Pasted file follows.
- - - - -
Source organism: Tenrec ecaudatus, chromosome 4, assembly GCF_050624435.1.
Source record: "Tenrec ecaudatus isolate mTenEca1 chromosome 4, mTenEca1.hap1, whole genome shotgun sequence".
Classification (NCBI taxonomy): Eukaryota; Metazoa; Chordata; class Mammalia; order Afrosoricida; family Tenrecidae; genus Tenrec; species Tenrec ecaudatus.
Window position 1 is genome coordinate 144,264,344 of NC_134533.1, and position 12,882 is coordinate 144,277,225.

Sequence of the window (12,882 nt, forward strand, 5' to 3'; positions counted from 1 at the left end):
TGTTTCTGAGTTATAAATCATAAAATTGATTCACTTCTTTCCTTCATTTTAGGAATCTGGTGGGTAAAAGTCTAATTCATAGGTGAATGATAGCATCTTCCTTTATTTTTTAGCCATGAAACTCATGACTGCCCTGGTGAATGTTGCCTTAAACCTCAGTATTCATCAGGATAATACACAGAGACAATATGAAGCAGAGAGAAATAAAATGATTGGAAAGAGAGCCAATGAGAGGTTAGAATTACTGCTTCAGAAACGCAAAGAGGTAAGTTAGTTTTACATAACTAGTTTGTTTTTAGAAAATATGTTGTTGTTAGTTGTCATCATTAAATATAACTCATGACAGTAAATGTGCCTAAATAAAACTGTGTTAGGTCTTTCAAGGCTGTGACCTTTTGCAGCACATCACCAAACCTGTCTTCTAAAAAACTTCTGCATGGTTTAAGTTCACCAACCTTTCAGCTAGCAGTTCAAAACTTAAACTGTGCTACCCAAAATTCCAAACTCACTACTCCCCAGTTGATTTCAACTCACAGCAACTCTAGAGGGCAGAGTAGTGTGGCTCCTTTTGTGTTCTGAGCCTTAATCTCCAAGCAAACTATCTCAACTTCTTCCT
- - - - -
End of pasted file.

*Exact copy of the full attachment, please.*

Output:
Source organism: Tenrec ecaudatus, chromosome 4, assembly GCF_050624435.1.
Source record: "Tenrec ecaudatus isolate mTenEca1 chromosome 4, mTenEca1.hap1, whole genome shotgun sequence".
Classification (NCBI taxonomy): Eukaryota; Metazoa; Chordata; class Mammalia; order Afrosoricida; family Tenrecidae; genus Tenrec; species Tenrec ecaudatus.
Window position 1 is genome coordinate 144,264,344 of NC_134533.1, and position 12,882 is coordinate 144,277,225.

Sequence of the window (12,882 nt, forward strand, 5' to 3'; positions counted from 1 at the left end):
TGTTTCTGAGTTATAAATCATAAAATTGATTCACTTCTTTCCTTCATTTTAGGAATCTGGTGGGTAAAAGTCTAATTCATAGGTGAATGATAGCATCTTCCTTTATTTTTTAGCCATGAAACTCATGACTGCCCTGGTGAATGTTGCCTTAAACCTCAGTATTCATCAGGATAATACACAGAGACAATATGAAGCAGAGAGAAATAAAATGATTGGAAAGAGAGCCAATGAGAGGTTAGAATTACTGCTTCAGAAACGCAAAGAGGTAAGTTAGTTTTACATAACTAGTTTGTTTTTAGAAAATATGTTGTTGTTAGTTGTCATCATTAAATATAACTCATGACAGTAAATGTGCCTAAATAAAACTGTGTTAGGTCTTTCAAGGCTGTGACCTTTTGCAGCACATCACCAAACCTGTCTTCTAAAAAACTTCTGCATGGTTTAAGTTCACCAACCTTTCAGCTAGCAGTTCAAAACTTAAACTGTGCTACCCAAAATTCCAAACTCACTACTCCCCAGTTGATTTCAACTCACAGCAACTCTAGAGGGCAGAGTAGTGTGGCTCCTTTTGTGTTCTGAGCCTTAATCTCCAAGCAAACTATCTCAACTTCTTCCT